Deakin opens state-of-the-art nursing and midwifery centre in GeelongMedia release
Nursing and midwifery students will be educated in new simulated hospital wards and other clinical spaces thanks to Deakin's latest Geelong-based simulation centre, just opened at its Waterfront Campus.
Deakin University's School of Nursing and Midwifery has opened the new centre so that students' experience of real-life patient scenarios is enhanced as they pursue their degrees.
Interim Head of School Professor Nikki Phillips said the state of the art purpose-built simulation centre replaced teaching spaces at Waterfront Campus, providing a safe, supportive and realistic environment for students to develop core clinical nursing and midwifery skills.
"The simulated learning spaces replicate hospitals and community environments, familiarising students with these settings, the equipment in them, safety related issues, and potential challenges, enhancing their decision making in order to prepare students for what they will encounter when they go out on clinical placement," Professor Phillips said.
"An important part of the new centre is a high-fidelity simulation area, where staff control state-of-the-art advanced human simulators via a separate control room to create a variety of emergency and critical scenarios that students have to recognise and respond to.
"The advanced human simulators can be programed to simulate a variety of situations that students may encounter in the clinical environment including changes in a patient's condition, such as vital signs and heart rhythm, sweating, groaning, convulsing, and even crying.
"Through wireless technology, the patient's condition can be remotely altered to respond to interventions performed by students with the added advantage of a live voice response from the patient generated by a staff member in the control room.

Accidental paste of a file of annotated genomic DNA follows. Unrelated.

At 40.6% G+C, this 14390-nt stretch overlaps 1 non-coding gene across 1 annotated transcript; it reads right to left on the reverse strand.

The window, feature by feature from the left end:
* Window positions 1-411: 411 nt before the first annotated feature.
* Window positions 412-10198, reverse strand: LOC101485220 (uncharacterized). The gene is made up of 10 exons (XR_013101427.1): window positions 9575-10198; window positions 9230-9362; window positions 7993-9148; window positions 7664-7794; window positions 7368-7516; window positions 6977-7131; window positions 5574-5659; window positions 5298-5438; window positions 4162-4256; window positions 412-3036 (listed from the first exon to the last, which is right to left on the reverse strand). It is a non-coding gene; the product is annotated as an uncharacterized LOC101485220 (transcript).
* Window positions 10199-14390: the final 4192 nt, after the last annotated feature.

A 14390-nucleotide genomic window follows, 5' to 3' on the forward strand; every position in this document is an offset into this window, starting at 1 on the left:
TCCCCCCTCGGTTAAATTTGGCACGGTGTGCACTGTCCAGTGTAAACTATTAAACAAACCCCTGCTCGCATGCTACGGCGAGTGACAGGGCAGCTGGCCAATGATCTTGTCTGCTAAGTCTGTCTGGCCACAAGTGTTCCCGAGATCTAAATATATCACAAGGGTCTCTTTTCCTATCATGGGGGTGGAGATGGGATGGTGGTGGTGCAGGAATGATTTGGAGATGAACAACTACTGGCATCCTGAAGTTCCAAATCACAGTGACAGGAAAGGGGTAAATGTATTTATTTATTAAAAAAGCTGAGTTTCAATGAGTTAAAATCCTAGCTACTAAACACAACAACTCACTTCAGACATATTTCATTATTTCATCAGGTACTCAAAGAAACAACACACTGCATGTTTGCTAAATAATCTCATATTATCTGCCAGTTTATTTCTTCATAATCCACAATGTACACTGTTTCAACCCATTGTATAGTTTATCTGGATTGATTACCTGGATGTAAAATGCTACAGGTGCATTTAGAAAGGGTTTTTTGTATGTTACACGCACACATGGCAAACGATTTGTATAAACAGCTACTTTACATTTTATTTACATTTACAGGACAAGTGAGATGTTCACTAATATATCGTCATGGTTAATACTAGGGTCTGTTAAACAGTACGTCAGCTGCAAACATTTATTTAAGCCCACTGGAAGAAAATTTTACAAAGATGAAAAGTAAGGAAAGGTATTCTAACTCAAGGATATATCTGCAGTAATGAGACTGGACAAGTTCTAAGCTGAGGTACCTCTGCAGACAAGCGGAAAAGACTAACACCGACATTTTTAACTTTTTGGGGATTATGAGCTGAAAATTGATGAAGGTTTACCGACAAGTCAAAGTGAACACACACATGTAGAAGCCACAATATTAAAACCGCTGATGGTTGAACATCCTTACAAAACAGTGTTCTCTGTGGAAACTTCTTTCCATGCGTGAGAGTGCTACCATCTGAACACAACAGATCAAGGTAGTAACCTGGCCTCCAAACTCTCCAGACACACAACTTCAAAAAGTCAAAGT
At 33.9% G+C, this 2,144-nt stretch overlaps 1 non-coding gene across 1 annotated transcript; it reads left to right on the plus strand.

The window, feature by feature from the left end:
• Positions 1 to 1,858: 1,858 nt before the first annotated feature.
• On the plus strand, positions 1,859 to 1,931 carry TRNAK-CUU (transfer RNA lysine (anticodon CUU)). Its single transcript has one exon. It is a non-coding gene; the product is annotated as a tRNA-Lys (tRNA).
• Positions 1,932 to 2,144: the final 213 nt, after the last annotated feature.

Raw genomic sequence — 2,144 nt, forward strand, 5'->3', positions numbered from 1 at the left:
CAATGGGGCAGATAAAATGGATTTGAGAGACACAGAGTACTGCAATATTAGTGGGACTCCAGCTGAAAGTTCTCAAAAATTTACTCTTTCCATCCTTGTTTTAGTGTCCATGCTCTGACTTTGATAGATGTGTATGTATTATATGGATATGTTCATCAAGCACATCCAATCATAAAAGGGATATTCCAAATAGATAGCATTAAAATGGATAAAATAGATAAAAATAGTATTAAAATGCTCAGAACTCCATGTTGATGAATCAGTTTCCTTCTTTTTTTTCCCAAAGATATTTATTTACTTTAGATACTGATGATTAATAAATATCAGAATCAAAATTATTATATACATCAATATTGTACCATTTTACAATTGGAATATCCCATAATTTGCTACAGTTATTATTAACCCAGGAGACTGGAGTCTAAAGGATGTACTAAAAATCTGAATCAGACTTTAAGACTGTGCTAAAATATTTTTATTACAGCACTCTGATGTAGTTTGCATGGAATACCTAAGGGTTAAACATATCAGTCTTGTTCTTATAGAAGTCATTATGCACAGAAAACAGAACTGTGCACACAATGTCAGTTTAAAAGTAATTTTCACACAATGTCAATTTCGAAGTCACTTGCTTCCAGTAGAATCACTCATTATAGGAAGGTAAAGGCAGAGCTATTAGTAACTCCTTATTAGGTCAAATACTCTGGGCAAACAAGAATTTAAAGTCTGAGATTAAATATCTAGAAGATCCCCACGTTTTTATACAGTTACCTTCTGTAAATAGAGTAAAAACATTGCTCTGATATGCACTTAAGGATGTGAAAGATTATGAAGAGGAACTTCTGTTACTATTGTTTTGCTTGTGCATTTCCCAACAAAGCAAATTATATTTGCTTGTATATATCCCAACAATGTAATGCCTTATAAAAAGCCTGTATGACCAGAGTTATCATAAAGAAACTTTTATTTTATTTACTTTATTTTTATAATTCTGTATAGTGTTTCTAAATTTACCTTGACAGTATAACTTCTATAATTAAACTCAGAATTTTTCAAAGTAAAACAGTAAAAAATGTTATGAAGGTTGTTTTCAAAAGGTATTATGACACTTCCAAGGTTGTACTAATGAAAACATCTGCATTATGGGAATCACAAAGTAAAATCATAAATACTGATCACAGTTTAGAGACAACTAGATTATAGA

"This adds another level of realism with students gaining authentic experiences in more challenging and stressful interactions with patients and families.
"There's also a debrief room where other students can watch and learn from their peers as the scenarios unfold."
Professor Phillips said a new dedicated community space provided the opportunity for students to develop the specific adaptive skills required when nursing people in their home and when caring for women and their babies in their home.
"Home care creates numerous additional challenges including the need to adapt to a non-hospital environment," she said.
"This space has a lounge room area, kitchen, bathroom and bedroom so students can think critically about how they would work safely in a home environment to deliver safe and quality care.
"Each week, the environment can be changed to reflect different risks students may face in a community nursing environment."
Professor Phillips said midwifery students would also be introduced to state-of-the-art equipment in the new centre, including high-fidelity newborn simulator and high-tech premature simulator, and birthing simulators to provide a realistic experience.
"The immersion of students in the clinical simulation centre allows them to make mistakes and learn in a safe, supportive environment," she said.
"Unexpected challenges can be anxiety provoking for students. Our educators support the student's learning experience after the simulation in formal debriefing sessions where the recorded scenario can be replayed and student responses to the actions during the scenario can be discussed and analysed, unpacking the learnings.
"These purpose built teaching spaces provide students with the facilities and equipment required to develop their knowledge, decision making abilities and practical skills, which are further enhanced through clinical placements at our partnering health care organisations to produce work ready graduates."
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